Sooty Shearwater

Puffinus griseus



This is a large shearwater with relatively long, narrow wings and a slim, dark bill. From a distance the bird looks uniformly dark, but closer it is sooty-brown with silvery-white underwing sections (appearing like a white line in flight).


This bird lives on the open seas, rarely going near land when it is in the North Atlantic. It can sometimes be found around feeding whales or scavenging near fishing boats. Desolate islands in southern oceans are its preferred breeding territories.


When flying, this bird's wings look to sit far back on its body, angled upwards from the leading edge. It flies with skill, usually soaring low over the sea, close to waves. It does several strong wingbeats and then glides; it sometimes pulls up steeply and then flies down to resume its line of flight.


Diet includes fish such as caplins and sand eels, also squid, crustaceans and offal from vessels at sea. It scavenges near whales, picking up damaged fish, and probably also eats whale faeces.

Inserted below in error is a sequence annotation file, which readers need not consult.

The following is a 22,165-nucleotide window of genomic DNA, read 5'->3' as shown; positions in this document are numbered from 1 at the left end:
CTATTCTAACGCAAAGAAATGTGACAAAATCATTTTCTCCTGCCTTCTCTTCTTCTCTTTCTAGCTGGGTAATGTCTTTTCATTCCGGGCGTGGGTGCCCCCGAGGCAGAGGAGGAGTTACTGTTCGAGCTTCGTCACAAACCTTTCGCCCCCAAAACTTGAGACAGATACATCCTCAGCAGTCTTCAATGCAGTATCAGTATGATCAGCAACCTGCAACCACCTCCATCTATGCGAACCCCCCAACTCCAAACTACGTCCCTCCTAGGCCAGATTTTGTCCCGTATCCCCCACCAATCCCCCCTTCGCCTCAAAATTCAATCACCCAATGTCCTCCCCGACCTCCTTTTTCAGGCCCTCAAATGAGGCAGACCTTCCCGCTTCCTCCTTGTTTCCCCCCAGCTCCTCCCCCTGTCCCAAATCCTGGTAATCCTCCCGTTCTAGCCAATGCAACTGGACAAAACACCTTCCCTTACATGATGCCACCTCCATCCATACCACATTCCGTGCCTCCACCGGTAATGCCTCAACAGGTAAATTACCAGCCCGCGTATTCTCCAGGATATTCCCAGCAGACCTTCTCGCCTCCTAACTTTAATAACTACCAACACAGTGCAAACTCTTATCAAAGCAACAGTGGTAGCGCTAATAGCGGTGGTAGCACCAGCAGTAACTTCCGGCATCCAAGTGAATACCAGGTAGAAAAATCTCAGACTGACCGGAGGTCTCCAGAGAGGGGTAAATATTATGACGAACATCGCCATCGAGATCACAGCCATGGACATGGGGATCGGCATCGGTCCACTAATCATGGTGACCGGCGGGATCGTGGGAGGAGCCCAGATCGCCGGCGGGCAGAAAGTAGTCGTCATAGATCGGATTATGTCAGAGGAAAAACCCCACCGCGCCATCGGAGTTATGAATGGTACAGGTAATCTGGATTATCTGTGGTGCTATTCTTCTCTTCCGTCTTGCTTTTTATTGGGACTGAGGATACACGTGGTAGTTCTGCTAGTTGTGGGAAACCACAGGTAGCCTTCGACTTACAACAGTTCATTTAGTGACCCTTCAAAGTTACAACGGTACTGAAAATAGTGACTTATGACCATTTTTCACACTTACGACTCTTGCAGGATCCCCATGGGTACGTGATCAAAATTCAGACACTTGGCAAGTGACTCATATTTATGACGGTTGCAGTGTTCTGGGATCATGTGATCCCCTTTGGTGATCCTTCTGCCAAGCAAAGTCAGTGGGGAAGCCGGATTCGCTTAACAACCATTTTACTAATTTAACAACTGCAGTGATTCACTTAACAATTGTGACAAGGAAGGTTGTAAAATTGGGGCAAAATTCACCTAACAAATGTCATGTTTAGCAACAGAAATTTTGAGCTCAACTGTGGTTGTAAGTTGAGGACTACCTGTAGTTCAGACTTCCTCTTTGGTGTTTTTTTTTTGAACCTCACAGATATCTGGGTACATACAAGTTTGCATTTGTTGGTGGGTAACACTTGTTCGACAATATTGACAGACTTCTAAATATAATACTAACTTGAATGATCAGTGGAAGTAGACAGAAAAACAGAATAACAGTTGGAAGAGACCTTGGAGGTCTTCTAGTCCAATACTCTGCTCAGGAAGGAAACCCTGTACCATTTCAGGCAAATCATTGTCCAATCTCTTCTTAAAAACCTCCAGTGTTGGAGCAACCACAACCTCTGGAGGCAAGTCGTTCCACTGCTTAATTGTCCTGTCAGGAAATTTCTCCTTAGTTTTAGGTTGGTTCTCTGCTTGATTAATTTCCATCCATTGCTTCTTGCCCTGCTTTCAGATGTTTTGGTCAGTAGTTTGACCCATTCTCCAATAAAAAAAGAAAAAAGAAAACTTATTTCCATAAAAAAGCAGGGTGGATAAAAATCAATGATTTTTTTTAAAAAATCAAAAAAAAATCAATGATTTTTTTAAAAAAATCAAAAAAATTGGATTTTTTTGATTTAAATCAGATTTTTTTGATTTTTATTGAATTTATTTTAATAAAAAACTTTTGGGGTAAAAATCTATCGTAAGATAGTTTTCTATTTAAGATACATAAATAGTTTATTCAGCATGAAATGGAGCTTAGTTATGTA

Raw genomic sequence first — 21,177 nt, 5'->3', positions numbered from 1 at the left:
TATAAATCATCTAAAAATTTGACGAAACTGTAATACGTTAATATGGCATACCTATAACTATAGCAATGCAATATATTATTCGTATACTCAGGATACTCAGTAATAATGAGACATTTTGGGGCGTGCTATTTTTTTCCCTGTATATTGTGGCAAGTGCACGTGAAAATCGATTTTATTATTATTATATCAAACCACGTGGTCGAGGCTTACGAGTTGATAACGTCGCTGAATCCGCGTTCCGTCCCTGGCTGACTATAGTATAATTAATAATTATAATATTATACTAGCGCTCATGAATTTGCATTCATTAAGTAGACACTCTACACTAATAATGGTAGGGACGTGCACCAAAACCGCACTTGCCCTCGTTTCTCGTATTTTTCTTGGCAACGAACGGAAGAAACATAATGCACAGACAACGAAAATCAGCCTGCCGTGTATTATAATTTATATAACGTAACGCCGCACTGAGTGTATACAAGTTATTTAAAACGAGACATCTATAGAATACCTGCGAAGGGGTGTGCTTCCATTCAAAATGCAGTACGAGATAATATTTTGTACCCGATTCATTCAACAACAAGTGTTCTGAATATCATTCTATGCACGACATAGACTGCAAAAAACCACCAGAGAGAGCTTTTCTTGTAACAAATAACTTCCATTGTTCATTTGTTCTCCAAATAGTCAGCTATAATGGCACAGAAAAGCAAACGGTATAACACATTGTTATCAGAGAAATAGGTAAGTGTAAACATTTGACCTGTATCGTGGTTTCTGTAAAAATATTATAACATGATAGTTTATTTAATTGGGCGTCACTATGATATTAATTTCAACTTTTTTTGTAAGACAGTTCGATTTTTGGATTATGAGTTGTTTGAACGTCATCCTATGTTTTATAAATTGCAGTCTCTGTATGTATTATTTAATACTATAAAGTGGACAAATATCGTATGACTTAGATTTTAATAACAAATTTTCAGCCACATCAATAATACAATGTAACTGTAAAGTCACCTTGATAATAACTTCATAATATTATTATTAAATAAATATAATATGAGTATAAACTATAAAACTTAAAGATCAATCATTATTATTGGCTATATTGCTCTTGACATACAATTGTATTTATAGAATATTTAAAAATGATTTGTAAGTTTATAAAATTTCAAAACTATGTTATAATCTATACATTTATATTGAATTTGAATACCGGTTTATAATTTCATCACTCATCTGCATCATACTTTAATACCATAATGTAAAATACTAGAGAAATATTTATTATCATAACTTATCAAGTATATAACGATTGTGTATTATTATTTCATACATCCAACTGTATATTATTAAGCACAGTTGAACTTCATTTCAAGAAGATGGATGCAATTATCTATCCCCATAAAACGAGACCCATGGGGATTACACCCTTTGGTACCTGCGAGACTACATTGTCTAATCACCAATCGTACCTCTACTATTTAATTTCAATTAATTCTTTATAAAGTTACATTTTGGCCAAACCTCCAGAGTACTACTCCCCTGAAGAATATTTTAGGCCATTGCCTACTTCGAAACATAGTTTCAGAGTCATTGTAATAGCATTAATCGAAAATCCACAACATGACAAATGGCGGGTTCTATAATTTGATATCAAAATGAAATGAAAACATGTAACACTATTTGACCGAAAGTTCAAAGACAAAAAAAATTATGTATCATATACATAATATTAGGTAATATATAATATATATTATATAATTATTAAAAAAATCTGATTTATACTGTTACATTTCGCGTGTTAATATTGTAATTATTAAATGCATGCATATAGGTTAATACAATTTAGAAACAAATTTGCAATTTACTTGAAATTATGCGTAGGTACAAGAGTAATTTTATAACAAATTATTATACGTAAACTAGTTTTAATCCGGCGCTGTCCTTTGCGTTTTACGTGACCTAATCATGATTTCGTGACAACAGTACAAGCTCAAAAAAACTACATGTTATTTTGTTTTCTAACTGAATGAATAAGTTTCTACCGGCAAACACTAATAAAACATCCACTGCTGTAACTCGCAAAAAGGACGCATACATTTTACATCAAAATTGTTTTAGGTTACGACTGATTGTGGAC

Breeds in the southern hemisphere.


Globally speaking, this is one of the most numerous seabirds. It passes through our seas in late summer, early autumn, on its way back to their southern breeding grounds after travelling clockwise around the Atlantic Ocean. There is significant variance in numbers each year; they are sometimes seen in their hundreds off coasts.

Observation Tips

Headlands off the west and southwest coasts of Britain and Ireland are the best viewing spots, particularly when there are onshore winds. In the right season they may also be seen from vessels on the open sea.


Mostly silent while at sea, but piercing calls and screams have been reported.
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